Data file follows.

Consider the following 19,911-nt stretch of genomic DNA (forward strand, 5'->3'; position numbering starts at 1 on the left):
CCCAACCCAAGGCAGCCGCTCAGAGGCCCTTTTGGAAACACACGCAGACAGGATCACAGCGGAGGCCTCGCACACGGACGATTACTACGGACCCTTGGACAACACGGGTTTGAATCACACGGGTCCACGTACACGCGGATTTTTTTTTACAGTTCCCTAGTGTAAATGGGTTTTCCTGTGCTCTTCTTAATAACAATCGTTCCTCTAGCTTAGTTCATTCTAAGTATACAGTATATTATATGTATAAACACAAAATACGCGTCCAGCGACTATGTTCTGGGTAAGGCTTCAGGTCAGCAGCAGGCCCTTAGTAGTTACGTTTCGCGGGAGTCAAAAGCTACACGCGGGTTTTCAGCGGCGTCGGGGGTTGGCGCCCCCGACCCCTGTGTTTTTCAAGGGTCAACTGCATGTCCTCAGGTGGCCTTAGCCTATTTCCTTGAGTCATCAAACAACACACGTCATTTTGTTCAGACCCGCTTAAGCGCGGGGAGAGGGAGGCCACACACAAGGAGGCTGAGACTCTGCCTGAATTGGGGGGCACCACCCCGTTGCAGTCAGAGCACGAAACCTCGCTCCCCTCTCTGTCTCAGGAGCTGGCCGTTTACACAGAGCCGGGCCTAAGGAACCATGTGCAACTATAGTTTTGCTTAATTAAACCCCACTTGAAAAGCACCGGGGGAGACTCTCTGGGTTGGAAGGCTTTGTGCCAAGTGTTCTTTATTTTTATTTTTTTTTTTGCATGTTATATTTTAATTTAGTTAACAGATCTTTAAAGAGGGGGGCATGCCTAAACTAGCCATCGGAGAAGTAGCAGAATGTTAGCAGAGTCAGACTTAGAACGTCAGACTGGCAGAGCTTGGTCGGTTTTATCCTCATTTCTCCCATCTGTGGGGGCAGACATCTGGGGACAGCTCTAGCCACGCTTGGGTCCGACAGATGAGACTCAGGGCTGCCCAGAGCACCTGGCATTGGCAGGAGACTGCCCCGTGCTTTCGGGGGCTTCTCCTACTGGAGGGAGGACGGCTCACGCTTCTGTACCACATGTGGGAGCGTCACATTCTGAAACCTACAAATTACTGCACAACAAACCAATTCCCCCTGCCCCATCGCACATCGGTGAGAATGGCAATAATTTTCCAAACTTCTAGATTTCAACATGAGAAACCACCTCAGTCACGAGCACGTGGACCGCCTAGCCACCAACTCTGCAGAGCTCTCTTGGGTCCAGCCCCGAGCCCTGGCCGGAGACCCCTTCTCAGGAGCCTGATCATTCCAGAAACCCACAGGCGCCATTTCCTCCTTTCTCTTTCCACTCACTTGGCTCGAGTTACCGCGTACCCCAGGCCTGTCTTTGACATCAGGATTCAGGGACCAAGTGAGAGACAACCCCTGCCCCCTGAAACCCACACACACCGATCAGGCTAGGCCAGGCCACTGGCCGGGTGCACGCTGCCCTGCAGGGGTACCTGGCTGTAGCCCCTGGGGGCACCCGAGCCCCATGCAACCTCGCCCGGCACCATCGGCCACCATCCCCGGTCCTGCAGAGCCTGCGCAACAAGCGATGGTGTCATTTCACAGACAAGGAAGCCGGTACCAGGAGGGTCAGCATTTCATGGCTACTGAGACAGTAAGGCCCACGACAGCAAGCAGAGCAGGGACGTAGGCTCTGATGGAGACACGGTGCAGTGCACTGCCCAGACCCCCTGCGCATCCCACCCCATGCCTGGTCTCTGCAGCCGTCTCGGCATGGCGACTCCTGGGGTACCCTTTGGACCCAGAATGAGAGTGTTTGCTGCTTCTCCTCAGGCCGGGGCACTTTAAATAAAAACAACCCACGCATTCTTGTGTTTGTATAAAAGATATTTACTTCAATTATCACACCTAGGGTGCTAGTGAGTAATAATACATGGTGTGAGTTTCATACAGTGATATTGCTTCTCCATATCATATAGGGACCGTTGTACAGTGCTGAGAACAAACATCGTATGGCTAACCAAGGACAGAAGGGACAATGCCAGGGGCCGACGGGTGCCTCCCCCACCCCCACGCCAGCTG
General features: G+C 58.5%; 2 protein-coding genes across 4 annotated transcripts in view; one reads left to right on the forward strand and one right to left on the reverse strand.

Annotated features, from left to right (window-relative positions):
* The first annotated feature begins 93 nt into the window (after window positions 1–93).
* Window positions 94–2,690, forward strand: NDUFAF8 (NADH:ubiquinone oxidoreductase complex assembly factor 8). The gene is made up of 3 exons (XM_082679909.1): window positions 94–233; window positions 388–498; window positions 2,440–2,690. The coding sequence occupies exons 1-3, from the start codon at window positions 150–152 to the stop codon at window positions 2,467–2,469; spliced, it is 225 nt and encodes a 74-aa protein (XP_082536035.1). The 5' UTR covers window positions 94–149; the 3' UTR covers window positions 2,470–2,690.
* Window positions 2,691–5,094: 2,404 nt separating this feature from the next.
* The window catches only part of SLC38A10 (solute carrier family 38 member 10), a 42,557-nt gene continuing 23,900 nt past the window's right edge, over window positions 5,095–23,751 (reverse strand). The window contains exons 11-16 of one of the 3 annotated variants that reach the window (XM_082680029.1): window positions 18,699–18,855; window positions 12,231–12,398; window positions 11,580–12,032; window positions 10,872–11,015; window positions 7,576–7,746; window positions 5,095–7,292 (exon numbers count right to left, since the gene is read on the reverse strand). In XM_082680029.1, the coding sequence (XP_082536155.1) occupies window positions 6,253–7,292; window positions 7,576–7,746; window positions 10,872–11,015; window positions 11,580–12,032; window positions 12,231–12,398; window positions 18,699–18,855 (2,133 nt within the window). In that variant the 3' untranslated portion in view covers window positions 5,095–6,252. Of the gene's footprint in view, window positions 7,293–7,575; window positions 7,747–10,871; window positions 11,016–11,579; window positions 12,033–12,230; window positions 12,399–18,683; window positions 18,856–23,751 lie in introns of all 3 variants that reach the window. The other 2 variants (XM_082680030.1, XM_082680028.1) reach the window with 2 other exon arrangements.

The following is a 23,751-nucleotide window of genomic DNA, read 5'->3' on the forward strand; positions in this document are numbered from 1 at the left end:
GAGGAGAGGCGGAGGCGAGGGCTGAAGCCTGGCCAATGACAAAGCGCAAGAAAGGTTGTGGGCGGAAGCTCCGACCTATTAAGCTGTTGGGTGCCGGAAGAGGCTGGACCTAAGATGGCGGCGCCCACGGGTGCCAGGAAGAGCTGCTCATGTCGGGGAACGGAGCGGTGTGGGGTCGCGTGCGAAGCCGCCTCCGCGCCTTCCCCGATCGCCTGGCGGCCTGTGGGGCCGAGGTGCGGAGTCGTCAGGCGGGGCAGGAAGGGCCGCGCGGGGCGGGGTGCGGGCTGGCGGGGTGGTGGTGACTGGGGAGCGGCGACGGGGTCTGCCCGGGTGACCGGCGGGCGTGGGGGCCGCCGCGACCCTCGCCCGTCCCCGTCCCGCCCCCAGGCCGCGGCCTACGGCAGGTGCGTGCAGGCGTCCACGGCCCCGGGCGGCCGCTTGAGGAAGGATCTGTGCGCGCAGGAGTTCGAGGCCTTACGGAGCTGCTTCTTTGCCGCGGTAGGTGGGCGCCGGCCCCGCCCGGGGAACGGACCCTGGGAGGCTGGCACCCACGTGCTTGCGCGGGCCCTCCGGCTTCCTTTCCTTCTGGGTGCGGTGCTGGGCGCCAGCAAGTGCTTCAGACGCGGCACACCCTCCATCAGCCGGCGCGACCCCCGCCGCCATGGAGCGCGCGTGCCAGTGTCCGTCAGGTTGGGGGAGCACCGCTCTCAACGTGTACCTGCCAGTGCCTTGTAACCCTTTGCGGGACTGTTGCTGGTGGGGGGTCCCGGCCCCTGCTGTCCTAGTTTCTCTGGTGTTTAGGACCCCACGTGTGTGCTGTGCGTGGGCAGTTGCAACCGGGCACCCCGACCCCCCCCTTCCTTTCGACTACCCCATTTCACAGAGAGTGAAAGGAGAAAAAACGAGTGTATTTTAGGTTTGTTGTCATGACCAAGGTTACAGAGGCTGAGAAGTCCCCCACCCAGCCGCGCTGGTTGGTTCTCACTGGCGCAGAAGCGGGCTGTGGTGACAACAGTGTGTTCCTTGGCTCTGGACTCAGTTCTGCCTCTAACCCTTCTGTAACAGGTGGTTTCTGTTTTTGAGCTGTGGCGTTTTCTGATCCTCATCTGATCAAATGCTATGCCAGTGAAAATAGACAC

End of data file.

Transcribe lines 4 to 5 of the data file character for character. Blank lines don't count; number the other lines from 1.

Annotated features, from left to right (window-relative positions):
* The first annotated feature begins 93 nt into the window (after window positions 1–93).